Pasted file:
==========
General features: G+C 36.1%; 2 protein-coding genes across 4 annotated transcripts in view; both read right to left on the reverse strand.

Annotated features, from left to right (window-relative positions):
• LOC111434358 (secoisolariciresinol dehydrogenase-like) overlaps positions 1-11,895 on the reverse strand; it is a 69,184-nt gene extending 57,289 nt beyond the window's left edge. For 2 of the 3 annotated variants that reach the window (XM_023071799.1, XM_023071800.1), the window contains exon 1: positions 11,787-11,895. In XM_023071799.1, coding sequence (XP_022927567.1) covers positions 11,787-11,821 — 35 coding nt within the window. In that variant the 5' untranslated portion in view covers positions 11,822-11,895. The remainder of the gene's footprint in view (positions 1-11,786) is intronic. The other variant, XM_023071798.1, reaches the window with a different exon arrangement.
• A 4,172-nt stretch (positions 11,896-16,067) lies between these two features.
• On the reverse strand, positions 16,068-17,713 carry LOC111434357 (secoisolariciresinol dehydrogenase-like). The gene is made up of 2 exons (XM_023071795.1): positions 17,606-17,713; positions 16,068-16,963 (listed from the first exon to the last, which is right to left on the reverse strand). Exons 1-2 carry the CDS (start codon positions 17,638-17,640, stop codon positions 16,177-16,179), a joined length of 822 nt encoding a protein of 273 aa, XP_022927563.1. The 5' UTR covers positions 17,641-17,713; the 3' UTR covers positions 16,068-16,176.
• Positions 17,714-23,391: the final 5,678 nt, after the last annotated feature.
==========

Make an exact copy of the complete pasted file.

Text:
General features: G+C 36.1%; 2 protein-coding genes across 4 annotated transcripts in view; both read right to left on the reverse strand.

Annotated features, from left to right (window-relative positions):
• LOC111434358 (secoisolariciresinol dehydrogenase-like) overlaps positions 1-11,895 on the reverse strand; it is a 69,184-nt gene extending 57,289 nt beyond the window's left edge. For 2 of the 3 annotated variants that reach the window (XM_023071799.1, XM_023071800.1), the window contains exon 1: positions 11,787-11,895. In XM_023071799.1, coding sequence (XP_022927567.1) covers positions 11,787-11,821 — 35 coding nt within the window. In that variant the 5' untranslated portion in view covers positions 11,822-11,895. The remainder of the gene's footprint in view (positions 1-11,786) is intronic. The other variant, XM_023071798.1, reaches the window with a different exon arrangement.
• A 4,172-nt stretch (positions 11,896-16,067) lies between these two features.
• On the reverse strand, positions 16,068-17,713 carry LOC111434357 (secoisolariciresinol dehydrogenase-like). The gene is made up of 2 exons (XM_023071795.1): positions 17,606-17,713; positions 16,068-16,963 (listed from the first exon to the last, which is right to left on the reverse strand). Exons 1-2 carry the CDS (start codon positions 17,638-17,640, stop codon positions 16,177-16,179), a joined length of 822 nt encoding a protein of 273 aa, XP_022927563.1. The 5' UTR covers positions 17,641-17,713; the 3' UTR covers positions 16,068-16,176.
• Positions 17,714-23,391: the final 5,678 nt, after the last annotated feature.